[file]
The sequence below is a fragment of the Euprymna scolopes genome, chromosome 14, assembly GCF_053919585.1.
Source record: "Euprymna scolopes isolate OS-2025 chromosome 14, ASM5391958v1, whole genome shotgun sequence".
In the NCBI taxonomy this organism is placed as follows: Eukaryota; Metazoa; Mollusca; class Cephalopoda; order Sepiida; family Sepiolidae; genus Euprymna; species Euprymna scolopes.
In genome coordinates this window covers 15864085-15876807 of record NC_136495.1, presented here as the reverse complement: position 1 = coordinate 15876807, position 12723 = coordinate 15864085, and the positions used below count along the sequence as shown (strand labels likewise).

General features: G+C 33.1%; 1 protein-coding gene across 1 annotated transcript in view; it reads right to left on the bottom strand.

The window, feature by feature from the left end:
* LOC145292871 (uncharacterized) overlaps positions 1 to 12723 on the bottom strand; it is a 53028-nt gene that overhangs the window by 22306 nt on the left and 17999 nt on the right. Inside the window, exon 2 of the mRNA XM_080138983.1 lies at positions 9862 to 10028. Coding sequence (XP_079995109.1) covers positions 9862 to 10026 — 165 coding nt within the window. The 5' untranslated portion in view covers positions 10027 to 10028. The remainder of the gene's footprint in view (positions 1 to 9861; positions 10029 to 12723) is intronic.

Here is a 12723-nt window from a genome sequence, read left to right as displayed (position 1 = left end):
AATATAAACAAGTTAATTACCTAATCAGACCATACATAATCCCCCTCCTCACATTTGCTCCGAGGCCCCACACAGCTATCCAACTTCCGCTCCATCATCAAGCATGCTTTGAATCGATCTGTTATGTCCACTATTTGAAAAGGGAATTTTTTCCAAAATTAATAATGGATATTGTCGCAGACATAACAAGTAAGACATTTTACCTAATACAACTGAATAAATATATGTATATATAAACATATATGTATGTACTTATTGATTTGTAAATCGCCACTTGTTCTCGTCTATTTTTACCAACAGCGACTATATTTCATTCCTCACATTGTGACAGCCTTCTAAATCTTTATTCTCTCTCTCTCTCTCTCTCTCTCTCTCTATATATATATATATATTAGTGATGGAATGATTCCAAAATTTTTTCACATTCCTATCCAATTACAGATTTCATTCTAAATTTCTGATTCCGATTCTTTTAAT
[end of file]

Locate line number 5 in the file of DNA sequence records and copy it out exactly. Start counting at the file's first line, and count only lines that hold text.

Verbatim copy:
General features: G+C 33.1%; 1 protein-coding gene across 1 annotated transcript in view; it reads right to left on the bottom strand.